Political efficacy is a term used primarily in political theory and discussion to refer to the amount of faith and impact citizens feel or believe they have upon their government. When it is low, it indicates the citizens of a country have little faith in their government and feel like their actions have little or no impact upon the actions of their political leaders. Higher levels of efficacy, however, tend to indicate that citizens believe their government is doing what is best for them and that the actions they take on a common basis can have a positive impact on the government. This type of information is often determined through polling and surveys, and used by politicians and news broadcasters to understand the political climate of a country or region.
When studying this concept, political scientists tend to divide it into two forms: internal and external. Internal efficacy deals with how a person feels that his or her skills, knowledge, and abilities can have an effect on the political system. This type of efficacy often indicates the likelihood of a person to vote or become politically active, as he or she feels what he or she has to offer can really make an impact on the political system. While there is some debate regarding the potential causality between political efficacy and voter turnout, there does seem to be a strong correlation between those with higher internal efficacy and the likelihood for them to vote.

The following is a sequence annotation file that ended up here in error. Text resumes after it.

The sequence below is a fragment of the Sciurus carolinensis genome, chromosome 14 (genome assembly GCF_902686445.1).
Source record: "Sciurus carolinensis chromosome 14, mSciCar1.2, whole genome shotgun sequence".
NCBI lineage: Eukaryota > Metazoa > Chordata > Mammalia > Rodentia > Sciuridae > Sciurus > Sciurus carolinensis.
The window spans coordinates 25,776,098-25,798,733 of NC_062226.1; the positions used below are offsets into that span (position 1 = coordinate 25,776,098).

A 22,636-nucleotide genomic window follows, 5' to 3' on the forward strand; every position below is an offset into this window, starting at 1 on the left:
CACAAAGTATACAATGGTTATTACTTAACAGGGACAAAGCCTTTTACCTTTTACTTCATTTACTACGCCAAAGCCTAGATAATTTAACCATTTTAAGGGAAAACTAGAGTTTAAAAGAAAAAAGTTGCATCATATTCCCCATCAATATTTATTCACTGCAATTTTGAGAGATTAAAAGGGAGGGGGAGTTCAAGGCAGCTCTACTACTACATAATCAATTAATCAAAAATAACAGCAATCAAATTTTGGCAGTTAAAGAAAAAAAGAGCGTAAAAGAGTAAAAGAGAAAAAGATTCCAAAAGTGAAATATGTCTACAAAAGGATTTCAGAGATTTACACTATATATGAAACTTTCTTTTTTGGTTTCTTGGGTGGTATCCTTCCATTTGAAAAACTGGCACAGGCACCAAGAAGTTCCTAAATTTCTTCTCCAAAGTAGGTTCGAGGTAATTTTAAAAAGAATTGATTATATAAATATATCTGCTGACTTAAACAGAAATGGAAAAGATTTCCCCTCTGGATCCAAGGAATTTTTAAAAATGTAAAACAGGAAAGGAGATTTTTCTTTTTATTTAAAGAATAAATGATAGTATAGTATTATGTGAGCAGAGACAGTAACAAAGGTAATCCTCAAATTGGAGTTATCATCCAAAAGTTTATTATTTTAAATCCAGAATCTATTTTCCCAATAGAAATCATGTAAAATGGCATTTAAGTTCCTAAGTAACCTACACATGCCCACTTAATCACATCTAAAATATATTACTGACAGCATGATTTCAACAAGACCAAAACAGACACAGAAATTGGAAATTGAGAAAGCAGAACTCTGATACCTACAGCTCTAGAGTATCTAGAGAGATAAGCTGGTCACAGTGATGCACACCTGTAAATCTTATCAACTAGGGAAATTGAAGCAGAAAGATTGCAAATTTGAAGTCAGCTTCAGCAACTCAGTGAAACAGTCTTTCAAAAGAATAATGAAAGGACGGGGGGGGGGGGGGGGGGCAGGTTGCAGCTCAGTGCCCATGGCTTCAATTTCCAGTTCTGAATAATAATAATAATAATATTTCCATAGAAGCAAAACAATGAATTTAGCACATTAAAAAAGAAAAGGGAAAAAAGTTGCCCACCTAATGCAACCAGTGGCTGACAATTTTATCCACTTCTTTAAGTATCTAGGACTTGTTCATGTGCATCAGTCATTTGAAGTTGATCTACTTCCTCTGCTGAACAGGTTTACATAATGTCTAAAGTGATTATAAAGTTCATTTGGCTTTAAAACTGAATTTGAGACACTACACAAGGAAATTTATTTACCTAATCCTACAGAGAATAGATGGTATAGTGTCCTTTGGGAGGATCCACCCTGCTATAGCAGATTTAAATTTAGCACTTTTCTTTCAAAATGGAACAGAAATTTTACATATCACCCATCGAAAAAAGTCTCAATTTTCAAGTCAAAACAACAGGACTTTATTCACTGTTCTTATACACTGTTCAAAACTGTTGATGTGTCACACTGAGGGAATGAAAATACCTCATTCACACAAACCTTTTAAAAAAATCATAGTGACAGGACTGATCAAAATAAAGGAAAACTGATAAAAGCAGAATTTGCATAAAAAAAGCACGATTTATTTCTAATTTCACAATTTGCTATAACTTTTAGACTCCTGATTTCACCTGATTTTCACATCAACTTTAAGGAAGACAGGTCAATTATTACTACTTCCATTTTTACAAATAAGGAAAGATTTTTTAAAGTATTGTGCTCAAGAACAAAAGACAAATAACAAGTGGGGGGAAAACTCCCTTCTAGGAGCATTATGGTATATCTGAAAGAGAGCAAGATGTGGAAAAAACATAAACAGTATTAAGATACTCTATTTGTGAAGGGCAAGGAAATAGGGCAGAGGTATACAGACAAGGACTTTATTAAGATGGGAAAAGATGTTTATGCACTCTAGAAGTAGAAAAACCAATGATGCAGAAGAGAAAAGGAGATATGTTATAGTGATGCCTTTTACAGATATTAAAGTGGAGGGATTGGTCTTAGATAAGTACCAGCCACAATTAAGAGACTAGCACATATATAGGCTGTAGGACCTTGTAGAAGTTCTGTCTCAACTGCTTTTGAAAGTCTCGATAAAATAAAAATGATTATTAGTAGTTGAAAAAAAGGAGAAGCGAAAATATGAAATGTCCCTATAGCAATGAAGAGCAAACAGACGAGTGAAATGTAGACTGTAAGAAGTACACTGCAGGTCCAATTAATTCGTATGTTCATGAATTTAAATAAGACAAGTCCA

External efficacy has to do with how a person feels his or her government responds to his or her needs and how well the political system and government reflect his or her needs and concerns. This type can have a great deal to do with trust and to what degree a person feels his or her government cares about him or her and the needs of others like him or her. Low external efficacy can often indicate apathy toward politics or government, and citizens with a sense that the government does not represent them.
Both forms can be used as indicators of potential voter turnout, as well as prevailing attitudes toward the government and the popularity of anti-establishment movements. Those with lower political efficacy tend to be more likely to support reform candidates, though they may not actually vote as they feel that their actions do not actually affect the political process. Higher efficacy tends to indicate those who will likely vote because they believe they have an effect on the government, and may support the incumbent since they likely feel the government is already effectively representing them.